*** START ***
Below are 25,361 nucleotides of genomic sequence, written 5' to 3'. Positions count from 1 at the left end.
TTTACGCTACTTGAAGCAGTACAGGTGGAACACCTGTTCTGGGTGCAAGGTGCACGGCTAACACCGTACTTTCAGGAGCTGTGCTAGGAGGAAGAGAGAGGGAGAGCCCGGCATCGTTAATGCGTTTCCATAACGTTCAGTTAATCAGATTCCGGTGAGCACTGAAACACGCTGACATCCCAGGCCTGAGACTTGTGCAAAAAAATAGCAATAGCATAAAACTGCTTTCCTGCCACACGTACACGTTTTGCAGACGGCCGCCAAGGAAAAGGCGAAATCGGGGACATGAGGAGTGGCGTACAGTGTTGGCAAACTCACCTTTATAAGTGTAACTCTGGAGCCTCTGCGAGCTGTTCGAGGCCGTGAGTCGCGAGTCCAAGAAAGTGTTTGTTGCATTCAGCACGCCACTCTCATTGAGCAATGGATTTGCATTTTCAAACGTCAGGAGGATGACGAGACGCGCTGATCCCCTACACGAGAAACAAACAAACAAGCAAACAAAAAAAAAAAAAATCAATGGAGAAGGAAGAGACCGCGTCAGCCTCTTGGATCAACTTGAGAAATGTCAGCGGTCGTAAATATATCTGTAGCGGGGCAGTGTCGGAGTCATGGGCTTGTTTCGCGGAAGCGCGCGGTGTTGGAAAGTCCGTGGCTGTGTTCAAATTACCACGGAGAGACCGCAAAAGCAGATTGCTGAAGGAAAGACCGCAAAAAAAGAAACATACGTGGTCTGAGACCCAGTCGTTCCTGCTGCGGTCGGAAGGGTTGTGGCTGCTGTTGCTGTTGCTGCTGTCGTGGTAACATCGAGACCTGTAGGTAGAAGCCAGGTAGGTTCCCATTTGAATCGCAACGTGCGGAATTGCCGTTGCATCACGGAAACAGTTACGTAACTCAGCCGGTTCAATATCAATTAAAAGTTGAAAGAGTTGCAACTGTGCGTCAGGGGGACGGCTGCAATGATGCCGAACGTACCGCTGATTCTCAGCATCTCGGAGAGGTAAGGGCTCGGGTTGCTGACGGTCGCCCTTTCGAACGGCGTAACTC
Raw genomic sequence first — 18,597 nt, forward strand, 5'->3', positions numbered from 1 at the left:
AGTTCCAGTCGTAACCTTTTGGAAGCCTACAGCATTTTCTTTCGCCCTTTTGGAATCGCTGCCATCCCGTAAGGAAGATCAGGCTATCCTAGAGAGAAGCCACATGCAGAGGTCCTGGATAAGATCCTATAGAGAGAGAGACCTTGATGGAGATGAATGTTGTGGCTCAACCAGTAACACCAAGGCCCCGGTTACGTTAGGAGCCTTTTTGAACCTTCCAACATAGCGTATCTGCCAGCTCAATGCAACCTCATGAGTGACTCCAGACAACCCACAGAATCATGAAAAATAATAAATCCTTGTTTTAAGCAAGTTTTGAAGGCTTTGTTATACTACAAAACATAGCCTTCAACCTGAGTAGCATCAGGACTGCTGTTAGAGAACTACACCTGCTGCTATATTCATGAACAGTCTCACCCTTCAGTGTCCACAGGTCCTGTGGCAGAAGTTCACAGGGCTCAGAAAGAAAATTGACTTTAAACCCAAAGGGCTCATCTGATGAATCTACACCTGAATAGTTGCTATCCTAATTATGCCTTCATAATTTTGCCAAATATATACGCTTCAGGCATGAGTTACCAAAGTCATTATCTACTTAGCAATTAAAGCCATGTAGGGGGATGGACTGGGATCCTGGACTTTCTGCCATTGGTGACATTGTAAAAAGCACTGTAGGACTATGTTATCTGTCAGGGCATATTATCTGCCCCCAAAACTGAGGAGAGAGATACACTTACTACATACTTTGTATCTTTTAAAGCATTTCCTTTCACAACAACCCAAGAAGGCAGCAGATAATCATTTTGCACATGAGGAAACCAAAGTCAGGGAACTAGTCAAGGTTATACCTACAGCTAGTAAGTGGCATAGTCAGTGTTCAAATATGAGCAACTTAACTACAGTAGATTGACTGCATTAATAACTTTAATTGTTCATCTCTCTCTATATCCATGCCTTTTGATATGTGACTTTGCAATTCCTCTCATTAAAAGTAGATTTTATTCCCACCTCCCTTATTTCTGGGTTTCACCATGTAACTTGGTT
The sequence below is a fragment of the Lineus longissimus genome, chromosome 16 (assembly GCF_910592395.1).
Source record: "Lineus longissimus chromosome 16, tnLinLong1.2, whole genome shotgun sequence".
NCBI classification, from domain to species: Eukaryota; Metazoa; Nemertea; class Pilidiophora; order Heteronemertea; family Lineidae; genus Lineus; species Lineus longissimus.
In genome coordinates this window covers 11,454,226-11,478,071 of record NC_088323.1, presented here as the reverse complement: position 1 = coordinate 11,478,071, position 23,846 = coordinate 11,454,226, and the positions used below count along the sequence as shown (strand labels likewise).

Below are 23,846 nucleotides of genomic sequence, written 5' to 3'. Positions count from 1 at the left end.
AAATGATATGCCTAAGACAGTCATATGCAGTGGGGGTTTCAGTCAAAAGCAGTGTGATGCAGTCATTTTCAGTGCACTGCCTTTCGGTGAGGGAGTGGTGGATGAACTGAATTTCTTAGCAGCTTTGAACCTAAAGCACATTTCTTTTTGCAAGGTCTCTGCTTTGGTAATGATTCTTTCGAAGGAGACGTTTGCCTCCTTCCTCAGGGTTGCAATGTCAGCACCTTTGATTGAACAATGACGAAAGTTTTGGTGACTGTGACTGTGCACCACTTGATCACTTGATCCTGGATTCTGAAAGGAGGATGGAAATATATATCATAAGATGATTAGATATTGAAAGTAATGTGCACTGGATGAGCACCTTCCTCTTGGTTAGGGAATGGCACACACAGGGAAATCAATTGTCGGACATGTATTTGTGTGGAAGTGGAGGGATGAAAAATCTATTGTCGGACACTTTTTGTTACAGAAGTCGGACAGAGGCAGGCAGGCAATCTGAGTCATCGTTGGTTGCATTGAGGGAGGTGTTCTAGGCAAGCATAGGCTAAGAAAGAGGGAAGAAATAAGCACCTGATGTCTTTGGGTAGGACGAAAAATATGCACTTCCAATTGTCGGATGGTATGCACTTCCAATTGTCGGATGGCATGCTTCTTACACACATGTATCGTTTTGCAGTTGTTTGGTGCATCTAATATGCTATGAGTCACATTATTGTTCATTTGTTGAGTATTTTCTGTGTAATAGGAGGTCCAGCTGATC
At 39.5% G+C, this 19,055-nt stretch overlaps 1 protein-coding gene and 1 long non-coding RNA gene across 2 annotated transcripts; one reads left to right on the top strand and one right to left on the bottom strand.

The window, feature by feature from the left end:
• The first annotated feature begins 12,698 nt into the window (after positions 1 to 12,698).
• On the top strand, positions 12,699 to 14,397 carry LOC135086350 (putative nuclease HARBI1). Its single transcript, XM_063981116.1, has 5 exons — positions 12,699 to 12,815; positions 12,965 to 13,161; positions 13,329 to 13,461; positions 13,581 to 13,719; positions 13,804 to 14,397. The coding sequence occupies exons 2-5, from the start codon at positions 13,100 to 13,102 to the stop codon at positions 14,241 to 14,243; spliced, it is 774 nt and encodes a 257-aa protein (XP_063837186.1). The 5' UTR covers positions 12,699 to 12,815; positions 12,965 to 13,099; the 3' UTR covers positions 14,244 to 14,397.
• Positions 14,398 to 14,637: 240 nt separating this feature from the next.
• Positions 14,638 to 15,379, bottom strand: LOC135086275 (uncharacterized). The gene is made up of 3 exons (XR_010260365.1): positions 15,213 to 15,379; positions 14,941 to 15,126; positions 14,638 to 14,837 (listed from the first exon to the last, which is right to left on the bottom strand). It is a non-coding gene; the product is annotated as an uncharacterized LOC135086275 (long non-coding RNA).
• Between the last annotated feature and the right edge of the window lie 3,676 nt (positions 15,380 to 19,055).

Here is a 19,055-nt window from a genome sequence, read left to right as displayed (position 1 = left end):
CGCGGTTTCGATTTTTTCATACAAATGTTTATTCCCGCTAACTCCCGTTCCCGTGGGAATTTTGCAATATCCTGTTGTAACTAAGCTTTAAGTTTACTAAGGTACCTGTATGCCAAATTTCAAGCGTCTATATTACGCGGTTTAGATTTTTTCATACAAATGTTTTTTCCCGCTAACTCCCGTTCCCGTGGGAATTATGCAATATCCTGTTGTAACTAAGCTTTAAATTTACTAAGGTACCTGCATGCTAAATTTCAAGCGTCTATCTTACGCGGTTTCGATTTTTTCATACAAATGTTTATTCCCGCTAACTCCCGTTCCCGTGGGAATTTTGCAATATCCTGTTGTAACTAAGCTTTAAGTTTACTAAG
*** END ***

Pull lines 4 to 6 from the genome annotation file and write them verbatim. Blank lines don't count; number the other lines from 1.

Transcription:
AGTTCCAGTCGTAACCTTTTGGAAGCCTACAGCATTTTCTTTCGCCCTTTTGGAATCGCTGCCATCCCGTAAGGAAGATCAGGCTATCCTAGAGAGAAGCCACATGCAGAGGTCCTGGATAAGATCCTATAGAGAGAGAGACCTTGATGGAGATGAATGTTGTGGCTCAACCAGTAACACCAAGGCCCCGGTTACGTTAGGAGCCTTTTTGAACCTTCCAACATAGCGTATCTGCCAGCTCAATGCAACCTCATGAGTGACTCCAGACAACCCACAGAATCATGAAAAATAATAAATCCTTGTTTTAAGCAAGTTTTGAAGGCTTTGTTATACTACAAAACATAGCCTTCAACCTGAGTAGCATCAGGACTGCTGTTAGAGAACTACACCTGCTGCTATATTCATGAACAGTCTCACCCTTCAGTGTCCACAGGTCCTGTGGCAGAAGTTCACAGGGCTCAGAAAGAAAATTGACTTTAAACCCAAAGGGCTCATCTGATGAATCTACACCTGAATAGTTGCTATCCTAATTATGCCTTCATAATTTTGCCAAATATATACGCTTCAGGCATGAGTTACCAAAGTCATTATCTACTTAGCAATTAAAGCCATGTAGGGGGATGGACTGGGATCCTGGACTTTCTGCCATTGGTGACATTGTAAAAAGCACTGTAGGACTATGTTATCTGTCAGGGCATATTATCTGCCCCCAAAACTGAGGAGAGAGATACACTTACTACATACTTTGTATCTTTTAAAGCATTTCCTTTCACAACAACCCAAGAAGGCAGCAGATAATCATTTTGCACATGAGGAAACCAAAGTCAGGGAACTAGTCAAGGTTATACCTACAGCTAGTAAGTGGCATAGTCAGTGTTCAAATATGAGCAACTTAACTACAGTAGATTGACTGCATTAATAACTTTAATTGTTCATCTCTCTCTATATCCATGCCTTTTGATATGTGACTTTGCAATTCCTCTCATTAAAAGTAGATTTTATTCCCACCTCCCTTATTTCTGGGTTTCACCATGTAACTTGGTT
The sequence below is a fragment of the Lineus longissimus genome, chromosome 16 (assembly GCF_910592395.1).
Source record: "Lineus longissimus chromosome 16, tnLinLong1.2, whole genome shotgun sequence".